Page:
Describe your character
Heís a kind of classic character you find in Restoration comedy, a country land owner, his grandfather and father have been in the olive oil business for a few generations in Provence and he arrives in Paris to visit an old school friend who Roger Allam plays - they obviously went to some private school somewhere - and heís a provincial character arriving in a very urbane situation. Frankie is the maid, and Roger has this extraordinary set up as an architect who has these three air hostess fiancťes all visiting him at once, and so Iím the very honest, slow paced, calm small town country man who arrives and oversees the chaos.
What do you think makes farce such a popular genre of theatre, with recent successes including Donkeys' Years and See How They Run?
Farce first of all establishes an almost mathematical, ordered world, for example in Noises Off you have the order of a performance of a play, and in this case this incredible organisation of air hostesses all arriving at predestined times and everything working in incredible order. And then what happens is Pan arrives, and thereís a force of chaos and all the coincidences of natural events - how things actually happen, not how man plans for them - happen. In tragedy they happen in a terrible way, but in farce you are able to laugh at them because they are not life threatening. People love them because they are chaotic and give people a very enjoyable dose of panic!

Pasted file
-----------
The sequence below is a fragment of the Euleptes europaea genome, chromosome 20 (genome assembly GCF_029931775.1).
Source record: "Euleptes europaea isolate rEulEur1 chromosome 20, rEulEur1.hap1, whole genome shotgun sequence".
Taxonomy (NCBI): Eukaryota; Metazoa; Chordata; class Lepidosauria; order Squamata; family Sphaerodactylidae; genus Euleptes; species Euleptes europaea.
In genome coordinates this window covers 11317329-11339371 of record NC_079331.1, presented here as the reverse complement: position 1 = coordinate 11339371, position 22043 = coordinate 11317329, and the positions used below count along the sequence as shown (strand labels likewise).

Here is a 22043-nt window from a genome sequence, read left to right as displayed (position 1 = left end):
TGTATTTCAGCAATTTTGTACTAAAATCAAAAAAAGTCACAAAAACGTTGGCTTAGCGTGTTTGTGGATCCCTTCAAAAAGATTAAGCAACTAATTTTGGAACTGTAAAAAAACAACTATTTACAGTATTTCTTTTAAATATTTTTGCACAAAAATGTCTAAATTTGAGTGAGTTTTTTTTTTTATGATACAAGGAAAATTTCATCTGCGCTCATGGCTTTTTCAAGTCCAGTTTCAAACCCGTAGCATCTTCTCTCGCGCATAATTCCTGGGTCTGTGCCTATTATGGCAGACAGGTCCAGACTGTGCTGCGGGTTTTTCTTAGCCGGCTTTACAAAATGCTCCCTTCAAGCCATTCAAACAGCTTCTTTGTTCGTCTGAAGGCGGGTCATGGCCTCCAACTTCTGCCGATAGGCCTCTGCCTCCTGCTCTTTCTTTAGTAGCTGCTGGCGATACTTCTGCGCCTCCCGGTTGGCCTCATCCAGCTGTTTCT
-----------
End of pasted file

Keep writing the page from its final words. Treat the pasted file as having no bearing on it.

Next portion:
What are the challenges of playing farce? How does it compare to Shakespeare, if they are comparable?